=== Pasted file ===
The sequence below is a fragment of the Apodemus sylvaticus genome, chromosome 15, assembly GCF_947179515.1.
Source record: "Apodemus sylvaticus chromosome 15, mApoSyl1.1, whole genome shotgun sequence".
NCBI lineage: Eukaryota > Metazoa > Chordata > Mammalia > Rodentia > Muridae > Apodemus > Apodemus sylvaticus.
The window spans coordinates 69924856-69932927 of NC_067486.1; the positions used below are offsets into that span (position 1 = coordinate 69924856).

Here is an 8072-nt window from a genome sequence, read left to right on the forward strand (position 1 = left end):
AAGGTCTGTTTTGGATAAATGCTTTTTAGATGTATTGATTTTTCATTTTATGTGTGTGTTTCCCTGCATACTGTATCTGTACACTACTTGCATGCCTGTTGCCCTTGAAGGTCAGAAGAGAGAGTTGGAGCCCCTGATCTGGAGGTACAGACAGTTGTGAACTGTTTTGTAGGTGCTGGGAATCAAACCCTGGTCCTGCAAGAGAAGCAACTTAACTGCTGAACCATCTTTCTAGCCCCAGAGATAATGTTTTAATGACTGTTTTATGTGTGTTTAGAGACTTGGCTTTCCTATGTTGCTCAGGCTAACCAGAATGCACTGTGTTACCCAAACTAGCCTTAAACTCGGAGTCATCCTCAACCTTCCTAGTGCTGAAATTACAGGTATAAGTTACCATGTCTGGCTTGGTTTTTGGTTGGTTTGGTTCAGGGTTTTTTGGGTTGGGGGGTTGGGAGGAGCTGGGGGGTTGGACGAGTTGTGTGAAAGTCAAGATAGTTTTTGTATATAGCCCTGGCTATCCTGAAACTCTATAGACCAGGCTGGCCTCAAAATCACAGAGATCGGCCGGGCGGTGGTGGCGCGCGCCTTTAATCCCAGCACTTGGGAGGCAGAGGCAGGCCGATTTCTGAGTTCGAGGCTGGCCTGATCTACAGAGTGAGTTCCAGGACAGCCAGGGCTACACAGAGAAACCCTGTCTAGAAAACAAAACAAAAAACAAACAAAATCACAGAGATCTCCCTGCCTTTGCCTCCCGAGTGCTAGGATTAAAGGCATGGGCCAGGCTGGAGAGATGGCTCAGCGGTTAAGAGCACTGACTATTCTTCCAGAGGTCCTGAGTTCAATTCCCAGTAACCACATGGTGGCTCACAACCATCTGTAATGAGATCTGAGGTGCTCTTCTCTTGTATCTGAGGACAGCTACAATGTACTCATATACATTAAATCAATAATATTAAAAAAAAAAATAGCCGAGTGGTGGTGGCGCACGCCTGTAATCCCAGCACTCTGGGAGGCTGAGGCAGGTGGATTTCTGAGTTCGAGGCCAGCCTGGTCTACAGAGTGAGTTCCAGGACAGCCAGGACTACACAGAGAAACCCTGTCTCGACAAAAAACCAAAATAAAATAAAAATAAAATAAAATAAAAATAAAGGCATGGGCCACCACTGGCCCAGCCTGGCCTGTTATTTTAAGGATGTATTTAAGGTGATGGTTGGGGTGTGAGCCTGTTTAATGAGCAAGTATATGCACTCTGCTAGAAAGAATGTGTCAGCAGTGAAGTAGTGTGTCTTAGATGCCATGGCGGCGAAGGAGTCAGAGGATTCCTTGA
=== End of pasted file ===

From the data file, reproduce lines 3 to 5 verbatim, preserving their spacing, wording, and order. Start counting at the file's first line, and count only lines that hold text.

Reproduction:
NCBI lineage: Eukaryota > Metazoa > Chordata > Mammalia > Rodentia > Muridae > Apodemus > Apodemus sylvaticus.
The window spans coordinates 69924856-69932927 of NC_067486.1; the positions used below are offsets into that span (position 1 = coordinate 69924856).

Here is an 8072-nt window from a genome sequence, read left to right on the forward strand (position 1 = left end):